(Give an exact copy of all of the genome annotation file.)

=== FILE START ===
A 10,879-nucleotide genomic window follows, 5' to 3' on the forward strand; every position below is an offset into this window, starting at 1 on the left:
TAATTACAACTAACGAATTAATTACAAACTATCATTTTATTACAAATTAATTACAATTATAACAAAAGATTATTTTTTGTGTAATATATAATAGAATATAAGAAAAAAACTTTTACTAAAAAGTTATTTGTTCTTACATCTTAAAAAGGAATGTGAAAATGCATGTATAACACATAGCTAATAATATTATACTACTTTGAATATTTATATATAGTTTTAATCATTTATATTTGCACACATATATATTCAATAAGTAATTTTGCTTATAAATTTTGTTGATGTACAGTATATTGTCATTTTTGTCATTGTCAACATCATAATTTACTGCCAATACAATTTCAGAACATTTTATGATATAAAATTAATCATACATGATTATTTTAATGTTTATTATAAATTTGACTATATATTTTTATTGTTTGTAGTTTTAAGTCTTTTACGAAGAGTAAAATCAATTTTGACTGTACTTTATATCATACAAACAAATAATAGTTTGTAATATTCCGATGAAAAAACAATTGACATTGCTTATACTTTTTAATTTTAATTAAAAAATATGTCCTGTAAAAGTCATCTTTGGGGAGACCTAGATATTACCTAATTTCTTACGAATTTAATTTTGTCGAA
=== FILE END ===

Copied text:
A 10,879-nucleotide genomic window follows, 5' to 3' on the forward strand; every position below is an offset into this window, starting at 1 on the left:
TAATTACAACTAACGAATTAATTACAAACTATCATTTTATTACAAATTAATTACAATTATAACAAAAGATTATTTTTTGTGTAATATATAATAGAATATAAGAAAAAAACTTTTACTAAAAAGTTATTTGTTCTTACATCTTAAAAAGGAATGTGAAAATGCATGTATAACACATAGCTAATAATATTATACTACTTTGAATATTTATATATAGTTTTAATCATTTATATTTGCACACATATATATTCAATAAGTAATTTTGCTTATAAATTTTGTTGATGTACAGTATATTGTCATTTTTGTCATTGTCAACATCATAATTTACTGCCAATACAATTTCAGAACATTTTATGATATAAAATTAATCATACATGATTATTTTAATGTTTATTATAAATTTGACTATATATTTTTATTGTTTGTAGTTTTAAGTCTTTTACGAAGAGTAAAATCAATTTTGACTGTACTTTATATCATACAAACAAATAATAGTTTGTAATATTCCGATGAAAAAACAATTGACATTGCTTATACTTTTTAATTTTAATTAAAAAATATGTCCTGTAAAAGTCATCTTTGGGGAGACCTAGATATTACCTAATTTCTTACGAATTTAATTTTGTCGAA